Poet David Whyte grew up with a strong, imaginative influence from his Irish mother among the hills and valleys of his father’s Yorkshire. He now makes his home, with his family, in the Pacific Northwest of the United States.
The author of eight books of poetry and three books of prose, David Whyte holds a degree in Marine Zoology and has traveled extensively, including living and working as a naturalist guide in the Galapagos Islands and leading anthropological and natural history expeditions in the Andes, the Amazon, and the Himalayas. He brings this wealth of experience to his poetry, lectures, and workshops. His poetry collections include The Sea in You (2015), Pilgrim (2012) and River Flow: New and Selected Poems (2007). A new book of essays, Consolations: The Solace, Nourishment and Underlying Meaning of Everyday Words, was published by Many Rivers Press in 2014.
Whyte’s life as a poet has created a readership and listenership in three normally mutually exclusive areas: the literate world of readings that most poets inhabit; the psychological and theological worlds of philosophical enquiry; and the world of vocation, work, and organizational leadership.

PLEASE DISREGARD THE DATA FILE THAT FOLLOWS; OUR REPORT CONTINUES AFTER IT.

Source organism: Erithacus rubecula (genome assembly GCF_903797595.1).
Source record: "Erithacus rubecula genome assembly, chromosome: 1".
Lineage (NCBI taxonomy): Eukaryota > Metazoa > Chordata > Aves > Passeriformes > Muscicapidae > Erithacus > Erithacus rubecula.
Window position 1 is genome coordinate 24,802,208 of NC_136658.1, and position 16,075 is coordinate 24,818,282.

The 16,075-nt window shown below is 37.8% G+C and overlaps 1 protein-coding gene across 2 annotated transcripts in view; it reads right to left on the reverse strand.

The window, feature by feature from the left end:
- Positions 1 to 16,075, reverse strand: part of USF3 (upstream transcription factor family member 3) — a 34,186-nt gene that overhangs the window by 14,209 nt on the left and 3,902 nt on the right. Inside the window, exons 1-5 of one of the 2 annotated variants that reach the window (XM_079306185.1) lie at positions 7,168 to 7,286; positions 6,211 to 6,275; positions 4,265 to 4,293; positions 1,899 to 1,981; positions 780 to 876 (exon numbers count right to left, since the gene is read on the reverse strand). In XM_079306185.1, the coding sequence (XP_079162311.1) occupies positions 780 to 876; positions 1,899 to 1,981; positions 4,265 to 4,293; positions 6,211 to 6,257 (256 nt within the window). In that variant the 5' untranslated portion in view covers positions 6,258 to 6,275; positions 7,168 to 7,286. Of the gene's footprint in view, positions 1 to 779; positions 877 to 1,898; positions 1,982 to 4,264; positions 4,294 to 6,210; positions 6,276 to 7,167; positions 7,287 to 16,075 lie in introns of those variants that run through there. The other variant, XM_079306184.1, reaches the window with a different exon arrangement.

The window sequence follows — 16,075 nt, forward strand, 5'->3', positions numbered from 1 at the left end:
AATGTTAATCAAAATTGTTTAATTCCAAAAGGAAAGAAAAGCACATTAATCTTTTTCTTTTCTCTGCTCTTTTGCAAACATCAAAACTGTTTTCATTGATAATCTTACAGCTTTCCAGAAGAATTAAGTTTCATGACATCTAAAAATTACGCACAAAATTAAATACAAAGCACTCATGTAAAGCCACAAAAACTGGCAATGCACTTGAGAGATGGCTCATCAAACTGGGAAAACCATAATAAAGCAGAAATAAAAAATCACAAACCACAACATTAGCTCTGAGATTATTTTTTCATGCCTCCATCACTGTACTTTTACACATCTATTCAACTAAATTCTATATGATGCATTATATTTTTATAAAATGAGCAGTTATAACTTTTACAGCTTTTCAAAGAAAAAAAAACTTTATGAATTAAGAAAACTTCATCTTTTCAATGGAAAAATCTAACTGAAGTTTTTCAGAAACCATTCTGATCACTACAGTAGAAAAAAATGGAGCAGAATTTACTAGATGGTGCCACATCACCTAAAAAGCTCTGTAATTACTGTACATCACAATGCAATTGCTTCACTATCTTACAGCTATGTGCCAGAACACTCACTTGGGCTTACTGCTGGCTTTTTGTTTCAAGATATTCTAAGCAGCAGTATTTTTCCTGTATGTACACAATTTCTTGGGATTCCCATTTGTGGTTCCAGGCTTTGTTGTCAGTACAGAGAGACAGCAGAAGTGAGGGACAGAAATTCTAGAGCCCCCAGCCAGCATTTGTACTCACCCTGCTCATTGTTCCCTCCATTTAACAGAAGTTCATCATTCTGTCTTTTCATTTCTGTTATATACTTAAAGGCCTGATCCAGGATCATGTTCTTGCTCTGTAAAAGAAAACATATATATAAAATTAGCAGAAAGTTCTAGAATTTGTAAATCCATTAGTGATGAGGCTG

An Associate Fellow at Templeton College and Said Business School at the University of Oxford, he is one of the few poets to take his perspectives on creativity into the field of organizational development, where he works with many European, American, and international companies. In spring of 2008, he was awarded an honorary doctorate from Neumann College, Pennsylvania.
In organizational settings, using poetry and thoughtful commentary, he illustrates how we can foster qualities of courage and engagement, qualities needed if we are to respond to today’s call for increased creativity and adaptability in the workplace. He brings a unique and important contribution to our understanding of the nature of individual and organizational change particularly through his perspectives on Conversational Leadership.